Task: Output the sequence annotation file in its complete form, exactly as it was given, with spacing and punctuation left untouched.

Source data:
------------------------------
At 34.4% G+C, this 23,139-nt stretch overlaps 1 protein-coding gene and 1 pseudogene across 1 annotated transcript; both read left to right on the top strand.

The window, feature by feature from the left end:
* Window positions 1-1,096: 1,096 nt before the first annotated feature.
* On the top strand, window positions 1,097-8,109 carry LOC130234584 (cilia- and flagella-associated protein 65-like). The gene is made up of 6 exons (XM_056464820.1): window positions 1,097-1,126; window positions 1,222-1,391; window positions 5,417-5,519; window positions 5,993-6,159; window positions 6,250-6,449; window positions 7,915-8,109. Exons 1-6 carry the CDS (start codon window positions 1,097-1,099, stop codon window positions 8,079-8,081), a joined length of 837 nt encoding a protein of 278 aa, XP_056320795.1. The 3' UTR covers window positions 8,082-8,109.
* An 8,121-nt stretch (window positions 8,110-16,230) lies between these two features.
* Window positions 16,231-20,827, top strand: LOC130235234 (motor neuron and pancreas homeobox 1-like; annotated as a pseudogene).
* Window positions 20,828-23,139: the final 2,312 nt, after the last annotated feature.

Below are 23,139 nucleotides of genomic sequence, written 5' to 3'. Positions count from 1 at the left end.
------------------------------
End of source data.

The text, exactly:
At 34.4% G+C, this 23,139-nt stretch overlaps 1 protein-coding gene and 1 pseudogene across 1 annotated transcript; both read left to right on the top strand.

The window, feature by feature from the left end:
* Window positions 1-1,096: 1,096 nt before the first annotated feature.
* On the top strand, window positions 1,097-8,109 carry LOC130234584 (cilia- and flagella-associated protein 65-like). The gene is made up of 6 exons (XM_056464820.1): window positions 1,097-1,126; window positions 1,222-1,391; window positions 5,417-5,519; window positions 5,993-6,159; window positions 6,250-6,449; window positions 7,915-8,109. Exons 1-6 carry the CDS (start codon window positions 1,097-1,099, stop codon window positions 8,079-8,081), a joined length of 837 nt encoding a protein of 278 aa, XP_056320795.1. The 3' UTR covers window positions 8,082-8,109.
* An 8,121-nt stretch (window positions 8,110-16,230) lies between these two features.
* Window positions 16,231-20,827, top strand: LOC130235234 (motor neuron and pancreas homeobox 1-like; annotated as a pseudogene).
* Window positions 20,828-23,139: the final 2,312 nt, after the last annotated feature.

Below are 23,139 nucleotides of genomic sequence, written 5' to 3'. Positions count from 1 at the left end.